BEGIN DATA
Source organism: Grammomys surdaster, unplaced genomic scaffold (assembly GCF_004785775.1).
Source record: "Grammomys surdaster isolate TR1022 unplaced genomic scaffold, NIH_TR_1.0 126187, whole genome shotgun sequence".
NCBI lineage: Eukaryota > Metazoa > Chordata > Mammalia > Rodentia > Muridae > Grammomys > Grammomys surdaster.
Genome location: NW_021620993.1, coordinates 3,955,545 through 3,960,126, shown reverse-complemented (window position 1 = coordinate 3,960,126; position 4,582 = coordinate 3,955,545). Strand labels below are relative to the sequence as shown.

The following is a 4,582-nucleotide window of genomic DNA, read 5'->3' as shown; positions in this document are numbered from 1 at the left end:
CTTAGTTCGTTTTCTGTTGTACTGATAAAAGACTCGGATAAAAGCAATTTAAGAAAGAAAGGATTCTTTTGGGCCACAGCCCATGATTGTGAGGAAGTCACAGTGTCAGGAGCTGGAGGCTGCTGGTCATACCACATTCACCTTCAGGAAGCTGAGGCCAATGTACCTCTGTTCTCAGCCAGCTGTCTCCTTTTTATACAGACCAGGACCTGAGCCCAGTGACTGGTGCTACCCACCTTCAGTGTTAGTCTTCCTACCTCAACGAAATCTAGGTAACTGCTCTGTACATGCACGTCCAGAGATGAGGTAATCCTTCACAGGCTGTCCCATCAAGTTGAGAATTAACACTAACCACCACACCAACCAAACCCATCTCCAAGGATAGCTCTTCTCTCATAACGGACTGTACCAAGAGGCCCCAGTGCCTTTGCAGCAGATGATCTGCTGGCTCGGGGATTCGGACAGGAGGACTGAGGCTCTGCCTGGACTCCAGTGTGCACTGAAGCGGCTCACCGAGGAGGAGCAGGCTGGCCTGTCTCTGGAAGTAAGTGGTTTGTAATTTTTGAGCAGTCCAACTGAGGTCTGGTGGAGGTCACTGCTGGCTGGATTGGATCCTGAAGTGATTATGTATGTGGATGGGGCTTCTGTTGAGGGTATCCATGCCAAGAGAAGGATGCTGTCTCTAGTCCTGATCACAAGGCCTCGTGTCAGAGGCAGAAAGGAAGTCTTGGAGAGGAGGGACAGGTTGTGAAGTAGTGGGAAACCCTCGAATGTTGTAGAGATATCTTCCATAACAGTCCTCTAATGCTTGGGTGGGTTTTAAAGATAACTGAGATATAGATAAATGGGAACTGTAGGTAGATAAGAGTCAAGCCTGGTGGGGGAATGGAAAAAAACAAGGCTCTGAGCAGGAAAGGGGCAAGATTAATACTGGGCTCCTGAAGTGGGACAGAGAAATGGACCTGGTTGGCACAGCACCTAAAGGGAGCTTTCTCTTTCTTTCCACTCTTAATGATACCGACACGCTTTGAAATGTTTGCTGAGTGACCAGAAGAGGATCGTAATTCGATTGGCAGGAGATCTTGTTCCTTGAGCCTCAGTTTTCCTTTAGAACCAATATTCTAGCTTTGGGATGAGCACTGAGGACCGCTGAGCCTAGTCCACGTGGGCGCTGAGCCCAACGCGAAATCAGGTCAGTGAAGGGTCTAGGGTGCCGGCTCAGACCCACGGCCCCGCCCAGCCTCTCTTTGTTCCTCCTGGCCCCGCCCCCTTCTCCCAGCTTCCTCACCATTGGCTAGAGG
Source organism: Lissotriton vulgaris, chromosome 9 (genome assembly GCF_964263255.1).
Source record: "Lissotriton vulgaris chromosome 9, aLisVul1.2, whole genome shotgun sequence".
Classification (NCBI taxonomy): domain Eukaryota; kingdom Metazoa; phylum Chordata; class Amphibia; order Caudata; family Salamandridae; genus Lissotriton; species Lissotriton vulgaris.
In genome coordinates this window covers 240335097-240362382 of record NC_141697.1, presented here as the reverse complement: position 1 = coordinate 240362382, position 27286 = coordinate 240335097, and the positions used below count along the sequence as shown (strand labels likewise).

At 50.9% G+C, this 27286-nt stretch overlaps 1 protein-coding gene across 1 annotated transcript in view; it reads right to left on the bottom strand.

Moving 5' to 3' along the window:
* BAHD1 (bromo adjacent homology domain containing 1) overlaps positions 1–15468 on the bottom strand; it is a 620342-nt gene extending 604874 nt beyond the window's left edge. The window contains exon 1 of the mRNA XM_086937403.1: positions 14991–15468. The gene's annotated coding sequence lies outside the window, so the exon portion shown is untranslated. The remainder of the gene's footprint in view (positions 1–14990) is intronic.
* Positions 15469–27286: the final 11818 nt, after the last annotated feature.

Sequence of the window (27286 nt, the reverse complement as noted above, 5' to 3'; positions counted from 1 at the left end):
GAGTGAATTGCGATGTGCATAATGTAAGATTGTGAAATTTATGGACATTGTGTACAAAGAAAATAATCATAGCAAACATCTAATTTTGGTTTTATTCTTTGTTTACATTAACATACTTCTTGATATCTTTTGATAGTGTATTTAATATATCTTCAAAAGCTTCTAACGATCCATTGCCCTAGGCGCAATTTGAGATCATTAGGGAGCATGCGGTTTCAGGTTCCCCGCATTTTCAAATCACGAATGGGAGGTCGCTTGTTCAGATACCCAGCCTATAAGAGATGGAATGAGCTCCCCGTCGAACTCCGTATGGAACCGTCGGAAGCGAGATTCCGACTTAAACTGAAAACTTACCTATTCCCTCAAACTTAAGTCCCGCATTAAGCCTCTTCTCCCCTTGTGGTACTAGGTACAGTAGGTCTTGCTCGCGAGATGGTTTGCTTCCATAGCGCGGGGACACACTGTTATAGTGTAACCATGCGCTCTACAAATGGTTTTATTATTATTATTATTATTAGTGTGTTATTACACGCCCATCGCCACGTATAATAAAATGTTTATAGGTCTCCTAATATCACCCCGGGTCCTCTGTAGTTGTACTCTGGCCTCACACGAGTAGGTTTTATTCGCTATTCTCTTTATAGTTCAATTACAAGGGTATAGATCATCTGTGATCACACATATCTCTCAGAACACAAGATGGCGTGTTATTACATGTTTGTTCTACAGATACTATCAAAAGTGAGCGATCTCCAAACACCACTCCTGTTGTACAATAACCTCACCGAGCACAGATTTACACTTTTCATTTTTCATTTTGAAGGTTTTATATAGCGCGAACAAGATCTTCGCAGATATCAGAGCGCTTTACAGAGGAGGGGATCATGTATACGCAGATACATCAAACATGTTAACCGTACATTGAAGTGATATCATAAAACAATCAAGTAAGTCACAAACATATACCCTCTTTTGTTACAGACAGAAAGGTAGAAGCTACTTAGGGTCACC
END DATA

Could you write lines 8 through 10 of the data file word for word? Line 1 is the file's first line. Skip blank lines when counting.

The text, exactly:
Source record: "Lissotriton vulgaris chromosome 9, aLisVul1.2, whole genome shotgun sequence".
Classification (NCBI taxonomy): domain Eukaryota; kingdom Metazoa; phylum Chordata; class Amphibia; order Caudata; family Salamandridae; genus Lissotriton; species Lissotriton vulgaris.
In genome coordinates this window covers 240335097-240362382 of record NC_141697.1, presented here as the reverse complement: position 1 = coordinate 240362382, position 27286 = coordinate 240335097, and the positions used below count along the sequence as shown (strand labels likewise).